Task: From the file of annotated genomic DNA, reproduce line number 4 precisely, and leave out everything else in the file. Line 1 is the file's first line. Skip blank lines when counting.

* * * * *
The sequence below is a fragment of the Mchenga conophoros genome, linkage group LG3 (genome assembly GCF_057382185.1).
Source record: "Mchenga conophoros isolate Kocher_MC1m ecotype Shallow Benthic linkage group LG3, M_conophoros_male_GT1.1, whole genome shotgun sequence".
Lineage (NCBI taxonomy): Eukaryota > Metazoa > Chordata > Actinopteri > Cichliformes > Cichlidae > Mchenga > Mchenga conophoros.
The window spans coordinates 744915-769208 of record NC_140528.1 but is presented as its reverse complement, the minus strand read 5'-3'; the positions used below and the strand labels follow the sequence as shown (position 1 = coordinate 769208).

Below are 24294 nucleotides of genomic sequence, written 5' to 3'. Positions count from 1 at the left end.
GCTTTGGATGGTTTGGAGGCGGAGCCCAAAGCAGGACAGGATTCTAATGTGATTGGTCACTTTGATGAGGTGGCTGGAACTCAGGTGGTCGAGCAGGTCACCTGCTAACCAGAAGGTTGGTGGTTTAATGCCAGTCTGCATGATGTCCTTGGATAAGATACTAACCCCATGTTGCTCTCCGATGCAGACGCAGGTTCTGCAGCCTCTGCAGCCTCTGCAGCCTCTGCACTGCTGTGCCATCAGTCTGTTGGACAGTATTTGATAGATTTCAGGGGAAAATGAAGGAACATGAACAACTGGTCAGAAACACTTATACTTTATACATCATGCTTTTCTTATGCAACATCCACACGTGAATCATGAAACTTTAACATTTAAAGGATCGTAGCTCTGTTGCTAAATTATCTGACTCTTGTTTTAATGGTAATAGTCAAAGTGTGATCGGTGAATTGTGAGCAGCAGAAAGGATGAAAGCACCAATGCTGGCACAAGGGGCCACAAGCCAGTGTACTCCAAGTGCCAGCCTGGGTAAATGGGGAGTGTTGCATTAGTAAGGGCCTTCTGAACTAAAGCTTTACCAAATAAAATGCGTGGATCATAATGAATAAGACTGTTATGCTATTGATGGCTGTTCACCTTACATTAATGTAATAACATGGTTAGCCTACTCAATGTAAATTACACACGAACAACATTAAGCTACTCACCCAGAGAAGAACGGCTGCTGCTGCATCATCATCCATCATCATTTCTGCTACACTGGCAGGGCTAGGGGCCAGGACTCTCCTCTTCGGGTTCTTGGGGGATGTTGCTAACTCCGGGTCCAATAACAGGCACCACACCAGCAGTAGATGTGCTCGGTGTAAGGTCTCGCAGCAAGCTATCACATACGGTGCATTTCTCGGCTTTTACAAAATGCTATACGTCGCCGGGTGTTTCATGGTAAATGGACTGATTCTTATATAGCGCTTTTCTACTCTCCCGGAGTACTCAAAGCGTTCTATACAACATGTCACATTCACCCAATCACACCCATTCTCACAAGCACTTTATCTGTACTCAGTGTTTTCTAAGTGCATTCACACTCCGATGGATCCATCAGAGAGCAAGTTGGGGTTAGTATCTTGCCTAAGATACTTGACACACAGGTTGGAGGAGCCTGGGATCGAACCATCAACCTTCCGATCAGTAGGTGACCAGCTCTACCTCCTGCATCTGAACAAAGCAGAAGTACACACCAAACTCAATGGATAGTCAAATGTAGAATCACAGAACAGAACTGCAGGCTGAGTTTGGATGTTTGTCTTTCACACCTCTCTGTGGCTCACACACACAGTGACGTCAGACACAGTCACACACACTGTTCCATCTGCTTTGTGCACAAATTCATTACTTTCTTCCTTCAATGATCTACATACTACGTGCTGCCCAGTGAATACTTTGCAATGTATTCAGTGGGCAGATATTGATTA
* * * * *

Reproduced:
The window spans coordinates 744915-769208 of record NC_140528.1 but is presented as its reverse complement, the minus strand read 5'-3'; the positions used below and the strand labels follow the sequence as shown (position 1 = coordinate 769208).